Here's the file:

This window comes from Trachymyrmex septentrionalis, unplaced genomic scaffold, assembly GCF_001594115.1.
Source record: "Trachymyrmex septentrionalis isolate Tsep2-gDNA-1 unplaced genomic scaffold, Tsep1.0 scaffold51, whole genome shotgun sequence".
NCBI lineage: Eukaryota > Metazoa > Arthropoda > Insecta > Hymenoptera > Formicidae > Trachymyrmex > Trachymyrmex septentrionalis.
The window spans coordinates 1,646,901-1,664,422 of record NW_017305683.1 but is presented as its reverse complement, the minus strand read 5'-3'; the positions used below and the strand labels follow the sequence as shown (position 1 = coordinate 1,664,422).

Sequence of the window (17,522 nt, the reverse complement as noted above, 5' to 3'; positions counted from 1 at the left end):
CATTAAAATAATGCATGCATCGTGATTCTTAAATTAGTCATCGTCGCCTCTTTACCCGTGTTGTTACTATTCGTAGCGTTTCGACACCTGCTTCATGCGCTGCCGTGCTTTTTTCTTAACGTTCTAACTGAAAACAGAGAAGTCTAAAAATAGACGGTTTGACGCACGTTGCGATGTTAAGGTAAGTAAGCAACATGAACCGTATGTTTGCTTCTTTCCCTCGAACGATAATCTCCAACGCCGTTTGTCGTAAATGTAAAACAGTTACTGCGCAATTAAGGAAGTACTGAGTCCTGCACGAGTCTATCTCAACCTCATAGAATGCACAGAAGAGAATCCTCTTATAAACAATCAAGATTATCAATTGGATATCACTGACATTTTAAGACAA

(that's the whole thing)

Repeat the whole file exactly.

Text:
This window comes from Trachymyrmex septentrionalis, unplaced genomic scaffold, assembly GCF_001594115.1.
Source record: "Trachymyrmex septentrionalis isolate Tsep2-gDNA-1 unplaced genomic scaffold, Tsep1.0 scaffold51, whole genome shotgun sequence".
NCBI lineage: Eukaryota > Metazoa > Arthropoda > Insecta > Hymenoptera > Formicidae > Trachymyrmex > Trachymyrmex septentrionalis.
The window spans coordinates 1,646,901-1,664,422 of record NW_017305683.1 but is presented as its reverse complement, the minus strand read 5'-3'; the positions used below and the strand labels follow the sequence as shown (position 1 = coordinate 1,664,422).

Sequence of the window (17,522 nt, the reverse complement as noted above, 5' to 3'; positions counted from 1 at the left end):
CATTAAAATAATGCATGCATCGTGATTCTTAAATTAGTCATCGTCGCCTCTTTACCCGTGTTGTTACTATTCGTAGCGTTTCGACACCTGCTTCATGCGCTGCCGTGCTTTTTTCTTAACGTTCTAACTGAAAACAGAGAAGTCTAAAAATAGACGGTTTGACGCACGTTGCGATGTTAAGGTAAGTAAGCAACATGAACCGTATGTTTGCTTCTTTCCCTCGAACGATAATCTCCAACGCCGTTTGTCGTAAATGTAAAACAGTTACTGCGCAATTAAGGAAGTACTGAGTCCTGCACGAGTCTATCTCAACCTCATAGAATGCACAGAAGAGAATCCTCTTATAAACAATCAAGATTATCAATTGGATATCACTGACATTTTAAGACAA